2. The citing party or designee will attend the Case Resolution Meeting and present information.
  3. The Case Resolution Meeting occurs before a 5-member board with authority to determine responsibility and make a recommendation for outcome.
  4. Any student charged with an infraction against the Academic Integrity Policy shall be presumed innocent until proven responsible by a preponderance of evidence (“more likely than not”).
  5. After Case Resolution Meeting testimony, the Case Resolution Board will determine whether the student is responsible and make a recommendation for outcome.
  6. Assuming that due process was followed, the Case Resolution Board’s recommendation is sent to the Vice Provost and Dean of Student Affairs for the final decision.
  7. A letter specifying the violation and outcomes will be sent to the student. A copy of the letter will also be sent to the members of the Case Resolution Board, the student’s Arts Dean, the Dean of the Division of Liberal Arts, and the Director of Residence Life Programs and Housing. 

Because it is in the best interest of both students and faculty that cases of alleged academic integrity violations be resolved in a timely manner, Case Resolution Meetings will be take place as promptly as possible.

Outcomes for Separable Violations

Outcomes for separable violations include, but are not limited to, one or more of the following, and may, but need not, involve suspension or expulsion:

  1. Grade of “F” for the course, not alterable via “grade replacement” policy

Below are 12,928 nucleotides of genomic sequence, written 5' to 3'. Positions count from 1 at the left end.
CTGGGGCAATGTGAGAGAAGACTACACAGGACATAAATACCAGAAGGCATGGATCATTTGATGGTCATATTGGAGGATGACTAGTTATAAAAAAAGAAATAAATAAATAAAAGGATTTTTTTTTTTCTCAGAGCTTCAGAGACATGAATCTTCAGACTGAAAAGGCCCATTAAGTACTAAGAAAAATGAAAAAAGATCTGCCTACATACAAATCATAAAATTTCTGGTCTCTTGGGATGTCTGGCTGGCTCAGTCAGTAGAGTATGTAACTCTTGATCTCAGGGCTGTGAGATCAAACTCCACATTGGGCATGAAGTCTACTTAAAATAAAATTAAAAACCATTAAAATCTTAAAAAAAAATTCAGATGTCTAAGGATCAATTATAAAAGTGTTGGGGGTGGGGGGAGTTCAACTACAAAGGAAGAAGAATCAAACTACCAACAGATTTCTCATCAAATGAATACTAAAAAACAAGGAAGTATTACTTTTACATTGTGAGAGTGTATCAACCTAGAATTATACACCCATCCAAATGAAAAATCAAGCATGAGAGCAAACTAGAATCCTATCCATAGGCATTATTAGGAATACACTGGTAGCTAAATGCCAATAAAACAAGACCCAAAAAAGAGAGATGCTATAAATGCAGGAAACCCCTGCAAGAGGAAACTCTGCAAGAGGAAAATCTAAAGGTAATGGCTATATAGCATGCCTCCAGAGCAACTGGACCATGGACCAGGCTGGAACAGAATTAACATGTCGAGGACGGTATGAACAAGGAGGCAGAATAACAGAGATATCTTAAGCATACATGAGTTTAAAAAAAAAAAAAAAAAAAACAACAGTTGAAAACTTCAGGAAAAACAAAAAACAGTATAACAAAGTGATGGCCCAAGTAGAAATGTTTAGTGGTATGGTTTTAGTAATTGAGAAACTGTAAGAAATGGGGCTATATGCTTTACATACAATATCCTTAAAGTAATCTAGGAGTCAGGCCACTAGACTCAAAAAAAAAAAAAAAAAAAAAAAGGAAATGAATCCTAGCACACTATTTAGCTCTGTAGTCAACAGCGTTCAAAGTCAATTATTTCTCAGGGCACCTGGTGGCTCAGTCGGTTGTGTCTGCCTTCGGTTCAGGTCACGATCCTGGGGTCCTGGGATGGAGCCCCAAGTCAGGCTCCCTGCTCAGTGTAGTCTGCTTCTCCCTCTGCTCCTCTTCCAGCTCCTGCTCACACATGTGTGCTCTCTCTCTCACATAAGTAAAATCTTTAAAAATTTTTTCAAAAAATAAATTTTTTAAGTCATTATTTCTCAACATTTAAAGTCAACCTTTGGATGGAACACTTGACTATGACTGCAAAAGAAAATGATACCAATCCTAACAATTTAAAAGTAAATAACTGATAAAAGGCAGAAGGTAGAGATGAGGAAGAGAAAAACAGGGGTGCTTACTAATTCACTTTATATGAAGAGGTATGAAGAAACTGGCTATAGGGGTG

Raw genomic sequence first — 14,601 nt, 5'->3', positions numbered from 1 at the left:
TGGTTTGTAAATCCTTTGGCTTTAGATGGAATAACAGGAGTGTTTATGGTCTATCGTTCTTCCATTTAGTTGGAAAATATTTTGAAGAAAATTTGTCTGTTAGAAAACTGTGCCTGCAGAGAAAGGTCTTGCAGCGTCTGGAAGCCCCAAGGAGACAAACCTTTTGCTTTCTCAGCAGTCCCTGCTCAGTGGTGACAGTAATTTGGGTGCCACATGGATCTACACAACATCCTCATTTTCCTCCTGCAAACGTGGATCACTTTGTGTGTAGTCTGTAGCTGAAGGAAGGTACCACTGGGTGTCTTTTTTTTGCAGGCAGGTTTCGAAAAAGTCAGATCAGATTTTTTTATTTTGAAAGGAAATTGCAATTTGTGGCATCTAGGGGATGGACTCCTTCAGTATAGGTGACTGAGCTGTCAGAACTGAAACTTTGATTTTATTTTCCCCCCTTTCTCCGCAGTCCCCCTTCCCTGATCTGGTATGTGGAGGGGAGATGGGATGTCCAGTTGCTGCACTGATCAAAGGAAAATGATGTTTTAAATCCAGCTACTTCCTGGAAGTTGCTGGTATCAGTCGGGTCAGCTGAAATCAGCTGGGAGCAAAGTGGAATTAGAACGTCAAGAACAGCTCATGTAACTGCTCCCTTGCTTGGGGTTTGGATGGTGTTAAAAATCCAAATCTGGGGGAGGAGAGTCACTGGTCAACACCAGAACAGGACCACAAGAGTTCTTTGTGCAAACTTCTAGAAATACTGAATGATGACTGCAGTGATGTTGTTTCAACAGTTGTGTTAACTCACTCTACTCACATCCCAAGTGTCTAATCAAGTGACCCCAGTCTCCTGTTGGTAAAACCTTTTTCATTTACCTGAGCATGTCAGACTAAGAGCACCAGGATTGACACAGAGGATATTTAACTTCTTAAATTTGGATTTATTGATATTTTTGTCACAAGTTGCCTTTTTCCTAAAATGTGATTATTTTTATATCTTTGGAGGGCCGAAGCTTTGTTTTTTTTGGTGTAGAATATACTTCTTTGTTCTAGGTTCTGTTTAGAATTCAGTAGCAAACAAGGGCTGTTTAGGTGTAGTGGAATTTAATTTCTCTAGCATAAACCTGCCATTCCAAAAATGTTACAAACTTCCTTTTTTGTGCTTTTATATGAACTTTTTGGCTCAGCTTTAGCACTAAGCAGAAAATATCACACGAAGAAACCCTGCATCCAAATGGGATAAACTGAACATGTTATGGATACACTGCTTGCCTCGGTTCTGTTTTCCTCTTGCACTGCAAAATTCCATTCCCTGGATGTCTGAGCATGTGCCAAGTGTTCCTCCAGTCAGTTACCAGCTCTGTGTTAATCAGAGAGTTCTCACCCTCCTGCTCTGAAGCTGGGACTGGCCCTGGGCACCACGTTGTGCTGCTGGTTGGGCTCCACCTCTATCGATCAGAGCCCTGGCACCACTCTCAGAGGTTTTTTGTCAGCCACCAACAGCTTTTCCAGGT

2. Placement on probation
  3. Denial of access to school sponsored internships, special programs, or opportunities
  4. Removal of, and ineligibility for, academically based scholarship or fellowship support
  5. Suspension
  6. Expulsion

The recommendations for outcomes at each level are not binding but are intended as guidelines for the University community. For both nonseparable and separable violations, the severity of the outcome imposed should be proportional to the severity of the violation committed.

Graduate students will normally receive more severe outcomes than undergraduate students for comparable conduct. 

Grounds for Appeals of Separable Violations

In cases of long term suspension or expulsion for separable offenses, a student may request an appeal from the decision of the Vice Provost and Dean of Student Affairs. A student may appeal the decision to the Chancellor or Chancellor’s designee. 

Nonseparable Violations

A faculty member who suspects that an academic integrity violation has occurred will investigate, and if the investigation confirms a violation, will propose a outcome. Outcomes may be standard or non-standard, as discussed below.[3] 

Investigating and Adjudicating Nonseparable Violations

Faculty members have the authority to determine the appropriate outcome for a nonseparable violation of the Academic Integrity Policy (AIP) in their courses, up to and including assigning a final grade of ‘F’ for the course. A faculty member who suspects a possible nonseparable violation of academic integrity shall proceed to investigate the matter, assembling a portfolio of all materials relevant to the charge. This portfolio should include as many of the following types of documentation as are applicable and reasonably available: